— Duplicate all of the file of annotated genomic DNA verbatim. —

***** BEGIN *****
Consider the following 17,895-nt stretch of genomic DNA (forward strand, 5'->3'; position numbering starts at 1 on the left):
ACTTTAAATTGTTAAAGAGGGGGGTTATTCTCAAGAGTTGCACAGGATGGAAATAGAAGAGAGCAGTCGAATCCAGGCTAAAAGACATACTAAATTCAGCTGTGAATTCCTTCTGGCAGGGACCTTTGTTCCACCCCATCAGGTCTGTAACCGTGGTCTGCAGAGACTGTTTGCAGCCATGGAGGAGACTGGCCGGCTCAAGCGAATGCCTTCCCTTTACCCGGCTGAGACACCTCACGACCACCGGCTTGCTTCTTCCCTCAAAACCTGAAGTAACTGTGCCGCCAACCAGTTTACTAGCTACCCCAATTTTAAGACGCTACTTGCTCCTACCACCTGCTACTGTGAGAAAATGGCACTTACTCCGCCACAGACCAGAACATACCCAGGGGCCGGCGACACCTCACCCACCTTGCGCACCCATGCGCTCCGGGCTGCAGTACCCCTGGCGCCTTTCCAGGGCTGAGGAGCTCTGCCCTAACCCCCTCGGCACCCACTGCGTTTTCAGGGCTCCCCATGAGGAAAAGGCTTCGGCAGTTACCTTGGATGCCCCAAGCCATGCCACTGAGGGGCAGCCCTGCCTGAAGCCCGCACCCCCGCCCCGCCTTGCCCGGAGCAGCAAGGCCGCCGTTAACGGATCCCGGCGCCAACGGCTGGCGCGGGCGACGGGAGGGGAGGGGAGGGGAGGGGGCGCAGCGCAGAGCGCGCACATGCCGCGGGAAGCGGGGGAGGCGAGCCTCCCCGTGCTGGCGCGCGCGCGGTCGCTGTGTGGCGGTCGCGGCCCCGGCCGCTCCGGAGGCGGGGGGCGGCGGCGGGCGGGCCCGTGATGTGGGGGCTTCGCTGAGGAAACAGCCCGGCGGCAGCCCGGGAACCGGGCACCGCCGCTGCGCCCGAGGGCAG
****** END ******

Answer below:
Consider the following 17,895-nt stretch of genomic DNA (forward strand, 5'->3'; position numbering starts at 1 on the left):
ACTTTAAATTGTTAAAGAGGGGGGTTATTCTCAAGAGTTGCACAGGATGGAAATAGAAGAGAGCAGTCGAATCCAGGCTAAAAGACATACTAAATTCAGCTGTGAATTCCTTCTGGCAGGGACCTTTGTTCCACCCCATCAGGTCTGTAACCGTGGTCTGCAGAGACTGTTTGCAGCCATGGAGGAGACTGGCCGGCTCAAGCGAATGCCTTCCCTTTACCCGGCTGAGACACCTCACGACCACCGGCTTGCTTCTTCCCTCAAAACCTGAAGTAACTGTGCCGCCAACCAGTTTACTAGCTACCCCAATTTTAAGACGCTACTTGCTCCTACCACCTGCTACTGTGAGAAAATGGCACTTACTCCGCCACAGACCAGAACATACCCAGGGGCCGGCGACACCTCACCCACCTTGCGCACCCATGCGCTCCGGGCTGCAGTACCCCTGGCGCCTTTCCAGGGCTGAGGAGCTCTGCCCTAACCCCCTCGGCACCCACTGCGTTTTCAGGGCTCCCCATGAGGAAAAGGCTTCGGCAGTTACCTTGGATGCCCCAAGCCATGCCACTGAGGGGCAGCCCTGCCTGAAGCCCGCACCCCCGCCCCGCCTTGCCCGGAGCAGCAAGGCCGCCGTTAACGGATCCCGGCGCCAACGGCTGGCGCGGGCGACGGGAGGGGAGGGGAGGGGAGGGGGCGCAGCGCAGAGCGCGCACATGCCGCGGGAAGCGGGGGAGGCGAGCCTCCCCGTGCTGGCGCGCGCGCGGTCGCTGTGTGGCGGTCGCGGCCCCGGCCGCTCCGGAGGCGGGGGGCGGCGGCGGGCGGGCCCGTGATGTGGGGGCTTCGCTGAGGAAACAGCCCGGCGGCAGCCCGGGAACCGGGCACCGCCGCTGCGCCCGAGGGCAG